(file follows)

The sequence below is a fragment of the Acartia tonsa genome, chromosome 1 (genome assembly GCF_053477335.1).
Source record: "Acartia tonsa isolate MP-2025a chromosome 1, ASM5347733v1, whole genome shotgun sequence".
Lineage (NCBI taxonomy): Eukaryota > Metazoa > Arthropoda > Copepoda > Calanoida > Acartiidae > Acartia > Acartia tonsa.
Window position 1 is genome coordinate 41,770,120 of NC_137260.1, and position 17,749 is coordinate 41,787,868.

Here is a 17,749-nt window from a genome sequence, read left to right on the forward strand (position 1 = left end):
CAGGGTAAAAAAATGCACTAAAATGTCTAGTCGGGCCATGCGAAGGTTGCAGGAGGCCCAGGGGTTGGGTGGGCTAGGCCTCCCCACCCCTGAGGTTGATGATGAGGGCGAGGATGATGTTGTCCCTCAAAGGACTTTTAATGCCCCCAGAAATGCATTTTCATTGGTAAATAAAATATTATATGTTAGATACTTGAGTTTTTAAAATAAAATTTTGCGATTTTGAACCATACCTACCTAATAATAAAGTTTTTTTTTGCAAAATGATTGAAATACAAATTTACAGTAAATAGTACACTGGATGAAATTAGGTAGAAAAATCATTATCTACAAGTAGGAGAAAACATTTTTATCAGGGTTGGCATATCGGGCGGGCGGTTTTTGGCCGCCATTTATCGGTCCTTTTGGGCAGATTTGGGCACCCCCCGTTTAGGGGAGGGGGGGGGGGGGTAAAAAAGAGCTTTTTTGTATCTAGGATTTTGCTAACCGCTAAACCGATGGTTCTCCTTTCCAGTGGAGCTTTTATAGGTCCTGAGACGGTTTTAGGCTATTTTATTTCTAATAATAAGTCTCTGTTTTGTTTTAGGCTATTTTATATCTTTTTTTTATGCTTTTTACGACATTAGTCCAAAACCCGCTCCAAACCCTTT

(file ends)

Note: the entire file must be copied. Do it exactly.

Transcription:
The sequence below is a fragment of the Acartia tonsa genome, chromosome 1 (genome assembly GCF_053477335.1).
Source record: "Acartia tonsa isolate MP-2025a chromosome 1, ASM5347733v1, whole genome shotgun sequence".
Lineage (NCBI taxonomy): Eukaryota > Metazoa > Arthropoda > Copepoda > Calanoida > Acartiidae > Acartia > Acartia tonsa.
Window position 1 is genome coordinate 41,770,120 of NC_137260.1, and position 17,749 is coordinate 41,787,868.

Here is a 17,749-nt window from a genome sequence, read left to right on the forward strand (position 1 = left end):
CAGGGTAAAAAAATGCACTAAAATGTCTAGTCGGGCCATGCGAAGGTTGCAGGAGGCCCAGGGGTTGGGTGGGCTAGGCCTCCCCACCCCTGAGGTTGATGATGAGGGCGAGGATGATGTTGTCCCTCAAAGGACTTTTAATGCCCCCAGAAATGCATTTTCATTGGTAAATAAAATATTATATGTTAGATACTTGAGTTTTTAAAATAAAATTTTGCGATTTTGAACCATACCTACCTAATAATAAAGTTTTTTTTTGCAAAATGATTGAAATACAAATTTACAGTAAATAGTACACTGGATGAAATTAGGTAGAAAAATCATTATCTACAAGTAGGAGAAAACATTTTTATCAGGGTTGGCATATCGGGCGGGCGGTTTTTGGCCGCCATTTATCGGTCCTTTTGGGCAGATTTGGGCACCCCCCGTTTAGGGGAGGGGGGGGGGGGGTAAAAAAGAGCTTTTTTGTATCTAGGATTTTGCTAACCGCTAAACCGATGGTTCTCCTTTCCAGTGGAGCTTTTATAGGTCCTGAGACGGTTTTAGGCTATTTTATTTCTAATAATAAGTCTCTGTTTTGTTTTAGGCTATTTTATATCTTTTTTTTATGCTTTTTACGACATTAGTCCAAAACCCGCTCCAAACCCTTT